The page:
手部骨關節炎:可用MRI預測病程進展


  【24drs.com】根據線上發表於9月9日風濕病學報的一篇研究,可以使用核磁共振(MRI)預測手部骨關節炎的影像檢查進展。
  
  「The Oslo Hand Osteoarthritis」是首篇運用MRI資料探討手部骨關節炎的縱向研究。
  
  第一作者、挪威奧斯陸Diakonhjemmet醫院風濕科Ida K. Haugen博士表示,藉由影像檢查,我們可以辨別病患的進展。在這篇研究中,可以從發炎、骨髓病灶、關節間隙明顯預測約5年的影像檢查進展。
  
  根據Haugen博士表示,骨關節炎不只影響軟骨,整個關節都受影響。目前在例行臨床實務上,MRI被建議用於評估手部骨關節炎,在於它可以看到整個關節,這優於其他影像檢查方式。與發炎有關的滑膜炎和軟組織腫脹,可以用臨床檢查和超音波評估,傳統的X光可以用來評估關節間隙狹窄,但是,只有MRI可以看見骨髓病灶。
  
  迄今的多數研究都是在探討膝蓋骨關節炎,科學家們對手部骨關節炎所知有限。Haugen博士指出,「The Oslo Hand Osteoarthritis」是重要的研究,因為增加了我們對於手部骨關節炎的病程風險因素與自然史的瞭解。
  
  Haugen博士強調,不幸的是,目前沒有疾病修飾療法,因此是用症狀修飾療法治療患者,效果相當有限,所以必須進行後續研究探討是否使用非炎性藥物治療滑膜炎會導致比較少的影像檢查進展。
  
  Haugen博士等人追蹤74名研究對象5年,他們的平均年齡為67.9歲,且研究開始時(2008-2009年間)和追蹤時(2013年)都有慣用手的MRI資料與雙手的X光資料,研究者探討三方面的影像檢查進展:以關節間隙狹窄測量軟骨流失,以Kellgren-Lawrence分數代表整體骨關節炎嚴重度之增加情況,發生新的關節侵蝕。
  
  作者們指出,只有一位判讀員評估這些MRI資料,這可能使研究受限,不過,這位判讀員對於臨床與其他影像資訊皆不知情,此外,研究者使用前手X光資料,可能會低估了骨關節炎進展的量。
  
  超過50%的研究對象有嚴重的手部骨關節炎,56.8%有侵蝕性病灶。開始時無侵蝕性病灶者,後來有9.1%發生侵蝕性病灶。開始時關節間隙狹窄者中,17.0%在追蹤時顯示有影像檢查進展;開始時有骨髓病灶者中,24.1% 顯示有影像檢查進展。
  
  研究結果認為,關節處的發炎和機械壓力都對手部骨關節炎的進展有影響,在開始時以MRI發現滑膜炎(勝算比[OR],3.52;95%信心區間[CI],1.29 - 9.59)、骨髓病灶(OR,2.73;95% CI,1.29 - 5.78)和關節間隙狹窄(OR,11.05;95% CI,3.22 - 37.90)可預測關節間隙狹窄之進展。Kellgren-Lawrence分數增加和發生新的關節侵蝕依循類似的模式,關節失準和發生新的關節侵蝕之關聯性最強(OR,10.18;95% CI,2.01 - 51.64)。
  
  Gregory Middleton醫師表示,雖然這篇研究支持使用MRI作為研究工具,但研究結果對於臨床實務可能沒有影響。Middleton醫師是加州大學聖地牙哥分校骨外科臨床醫學副教授,他未參與此次研究。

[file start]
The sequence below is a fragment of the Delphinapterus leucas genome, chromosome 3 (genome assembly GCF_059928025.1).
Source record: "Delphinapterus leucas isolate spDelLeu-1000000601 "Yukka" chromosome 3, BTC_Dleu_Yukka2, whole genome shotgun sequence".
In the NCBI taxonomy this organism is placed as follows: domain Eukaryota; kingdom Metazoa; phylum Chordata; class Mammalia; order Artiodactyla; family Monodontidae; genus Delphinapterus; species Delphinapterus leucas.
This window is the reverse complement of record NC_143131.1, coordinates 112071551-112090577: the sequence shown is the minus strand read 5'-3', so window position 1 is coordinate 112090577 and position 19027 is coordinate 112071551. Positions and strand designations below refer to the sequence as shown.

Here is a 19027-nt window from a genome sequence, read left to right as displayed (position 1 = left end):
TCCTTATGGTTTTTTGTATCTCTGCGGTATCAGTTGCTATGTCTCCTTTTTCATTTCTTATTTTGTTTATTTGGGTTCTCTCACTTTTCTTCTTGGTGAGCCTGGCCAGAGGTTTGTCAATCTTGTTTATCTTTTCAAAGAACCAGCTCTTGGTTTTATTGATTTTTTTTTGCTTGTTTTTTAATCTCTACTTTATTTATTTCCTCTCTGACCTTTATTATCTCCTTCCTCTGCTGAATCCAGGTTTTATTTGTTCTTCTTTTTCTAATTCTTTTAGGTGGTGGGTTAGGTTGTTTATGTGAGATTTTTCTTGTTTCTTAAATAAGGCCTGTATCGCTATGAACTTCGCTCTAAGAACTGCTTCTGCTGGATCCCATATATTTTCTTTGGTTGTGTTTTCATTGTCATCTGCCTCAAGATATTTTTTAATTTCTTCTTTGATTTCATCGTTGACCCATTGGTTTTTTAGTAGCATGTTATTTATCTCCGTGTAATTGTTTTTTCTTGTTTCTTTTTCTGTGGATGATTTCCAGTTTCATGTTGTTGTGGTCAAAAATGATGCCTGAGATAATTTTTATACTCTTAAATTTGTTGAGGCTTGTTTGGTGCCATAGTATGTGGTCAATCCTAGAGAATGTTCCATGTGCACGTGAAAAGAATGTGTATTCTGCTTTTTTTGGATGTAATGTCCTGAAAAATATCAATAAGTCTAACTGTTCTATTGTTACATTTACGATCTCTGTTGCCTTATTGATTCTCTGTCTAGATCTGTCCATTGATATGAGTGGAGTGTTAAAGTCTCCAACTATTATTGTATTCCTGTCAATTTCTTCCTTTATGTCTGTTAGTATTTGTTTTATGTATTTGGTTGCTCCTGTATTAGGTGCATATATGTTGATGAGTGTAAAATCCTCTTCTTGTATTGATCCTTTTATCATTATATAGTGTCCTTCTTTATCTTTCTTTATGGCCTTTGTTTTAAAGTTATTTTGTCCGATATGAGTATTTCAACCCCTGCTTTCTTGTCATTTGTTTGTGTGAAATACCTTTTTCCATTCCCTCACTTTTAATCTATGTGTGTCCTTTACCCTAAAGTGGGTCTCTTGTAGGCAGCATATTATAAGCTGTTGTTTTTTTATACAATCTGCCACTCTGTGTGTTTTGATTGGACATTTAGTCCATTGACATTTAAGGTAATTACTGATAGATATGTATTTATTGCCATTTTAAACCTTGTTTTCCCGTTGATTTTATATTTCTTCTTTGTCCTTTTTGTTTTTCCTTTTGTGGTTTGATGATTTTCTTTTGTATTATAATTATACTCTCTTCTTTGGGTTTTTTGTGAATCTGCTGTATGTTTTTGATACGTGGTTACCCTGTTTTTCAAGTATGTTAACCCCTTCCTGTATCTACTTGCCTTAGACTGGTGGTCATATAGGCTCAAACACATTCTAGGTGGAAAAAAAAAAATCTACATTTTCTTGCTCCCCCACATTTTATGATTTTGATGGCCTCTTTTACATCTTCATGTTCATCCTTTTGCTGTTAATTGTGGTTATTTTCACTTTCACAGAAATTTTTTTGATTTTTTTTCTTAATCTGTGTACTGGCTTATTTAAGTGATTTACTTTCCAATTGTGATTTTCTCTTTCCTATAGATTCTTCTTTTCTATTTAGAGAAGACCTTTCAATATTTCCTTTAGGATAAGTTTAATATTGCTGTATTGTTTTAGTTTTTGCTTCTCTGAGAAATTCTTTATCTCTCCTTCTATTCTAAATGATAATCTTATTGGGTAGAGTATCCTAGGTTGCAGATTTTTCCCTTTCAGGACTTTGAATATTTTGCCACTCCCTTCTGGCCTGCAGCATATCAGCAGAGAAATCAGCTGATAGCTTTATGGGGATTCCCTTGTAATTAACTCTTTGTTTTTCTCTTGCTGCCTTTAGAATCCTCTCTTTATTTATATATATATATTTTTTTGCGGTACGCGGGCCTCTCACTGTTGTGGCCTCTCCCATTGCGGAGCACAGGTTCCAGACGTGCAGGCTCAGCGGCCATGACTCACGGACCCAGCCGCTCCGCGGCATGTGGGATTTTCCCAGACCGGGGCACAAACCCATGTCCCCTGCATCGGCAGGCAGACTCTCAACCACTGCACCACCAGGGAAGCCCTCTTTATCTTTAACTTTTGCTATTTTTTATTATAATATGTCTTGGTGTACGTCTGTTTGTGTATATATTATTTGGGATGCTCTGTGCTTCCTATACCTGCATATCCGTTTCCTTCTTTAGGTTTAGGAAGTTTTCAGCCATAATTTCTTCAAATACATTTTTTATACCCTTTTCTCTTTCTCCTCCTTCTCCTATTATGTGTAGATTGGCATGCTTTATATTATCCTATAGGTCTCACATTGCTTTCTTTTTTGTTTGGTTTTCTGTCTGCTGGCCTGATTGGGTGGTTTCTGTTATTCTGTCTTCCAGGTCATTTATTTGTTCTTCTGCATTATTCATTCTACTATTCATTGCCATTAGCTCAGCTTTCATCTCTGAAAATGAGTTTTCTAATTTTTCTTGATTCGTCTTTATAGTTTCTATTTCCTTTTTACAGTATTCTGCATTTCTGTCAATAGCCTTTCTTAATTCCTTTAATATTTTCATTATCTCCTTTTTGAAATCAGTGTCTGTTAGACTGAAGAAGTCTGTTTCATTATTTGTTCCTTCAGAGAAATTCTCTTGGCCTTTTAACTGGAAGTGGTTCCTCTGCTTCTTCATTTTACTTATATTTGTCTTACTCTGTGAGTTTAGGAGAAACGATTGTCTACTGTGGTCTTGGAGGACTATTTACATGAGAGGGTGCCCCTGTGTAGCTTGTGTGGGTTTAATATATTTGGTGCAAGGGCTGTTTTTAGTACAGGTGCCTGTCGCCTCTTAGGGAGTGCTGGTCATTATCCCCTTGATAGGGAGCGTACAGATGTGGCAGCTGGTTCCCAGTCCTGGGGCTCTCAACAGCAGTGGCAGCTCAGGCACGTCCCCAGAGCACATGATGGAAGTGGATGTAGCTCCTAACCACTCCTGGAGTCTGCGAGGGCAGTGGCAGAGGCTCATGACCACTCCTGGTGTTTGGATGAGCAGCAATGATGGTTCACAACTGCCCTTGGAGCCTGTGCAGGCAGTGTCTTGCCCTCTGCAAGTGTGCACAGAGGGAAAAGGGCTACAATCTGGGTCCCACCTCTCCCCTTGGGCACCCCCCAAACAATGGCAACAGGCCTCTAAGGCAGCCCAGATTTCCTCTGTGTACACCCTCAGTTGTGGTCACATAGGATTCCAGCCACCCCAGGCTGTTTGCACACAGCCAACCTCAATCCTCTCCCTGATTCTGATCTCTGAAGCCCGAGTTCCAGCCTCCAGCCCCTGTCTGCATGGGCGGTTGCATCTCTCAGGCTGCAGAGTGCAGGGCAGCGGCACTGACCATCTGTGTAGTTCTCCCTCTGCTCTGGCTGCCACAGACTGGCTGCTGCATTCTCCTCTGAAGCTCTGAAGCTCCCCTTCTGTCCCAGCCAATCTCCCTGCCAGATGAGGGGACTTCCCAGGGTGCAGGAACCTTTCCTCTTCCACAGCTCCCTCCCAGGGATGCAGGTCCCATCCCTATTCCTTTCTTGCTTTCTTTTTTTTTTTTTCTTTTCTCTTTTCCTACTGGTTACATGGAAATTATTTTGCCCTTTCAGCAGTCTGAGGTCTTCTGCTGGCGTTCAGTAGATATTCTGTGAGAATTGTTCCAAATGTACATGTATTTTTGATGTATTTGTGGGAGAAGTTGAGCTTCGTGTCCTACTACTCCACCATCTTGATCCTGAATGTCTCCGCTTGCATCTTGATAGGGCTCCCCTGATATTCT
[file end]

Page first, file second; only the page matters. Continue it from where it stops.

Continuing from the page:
Middleton醫師評論指出,這篇研究基本上確認了我們臨床已知的事項,原本病況較差的病患,後來的病況也會比較差。
  
  Middleton醫師結論表示,不幸的是,迄今的研究並未顯示治療手部骨關節炎之任何效益,Middleton醫師不會建議將手部MRI作為臨床實務工具,因為目前還無法改變那些有風險者的疾病病程。
  
  資料來源:http://www.24drs.com/professional/list/content.asp?x_idno=7116&x_classno=0&x_chkdelpoint=Y
  

Hand Osteoarthritis: MRI Predicts Progression

By Veronica Hackethal, MD
Medscape Medical News

Magnetic resonance imaging (MRI) findings can be used to predict radiographic progression of hand osteoarthritis, according to a study published online September 9 in the Annals of Rheumatic Diseases.

The Oslo Hand Osteoarthritis cohort is the first longitudinal study that has used MRI data to study hand osteoarthritis.

"With imaging modalities, we were able to identify patients who are most likely to progress. In our study, inflammation, bone marrow lesions, and joint space narrowing could significantly predict radiographic progression over 5 years," first author Ida K. Haugen, MD, PhD, from the Department of Rheumatology, Diakonhjemmet Hospital, Oslo, Norway, told Medscape Medical News.

Osteoarthritis is thought to affect the whole joint, not just the cartilage, according to Dr. Haugen. MRI, which is not currently recommended for evaluating hand osteoarthritis in routine clinical practice, has the advantage over other imaging modalities of visualizing the whole joint, she added. Synovitis and soft tissue swelling associated with inflammation can be assessed on clinical exam and with ultrasound. Conventional X-rays can be used to evaluate joint space narrowing. But only MRI can visualize bone marrow lesions, according to Dr. Haugen.

Most research to date has looked at osteoarthritis of the knees, and scientists have limited knowledge about osteoarthritis of the hands. The Oslo Hand Osteoarthritis Cohort study is "important," Dr. Haugen pointed out, because it will add to our knowledge about the natural history and risk factors for disease progression in hand osteoarthritis.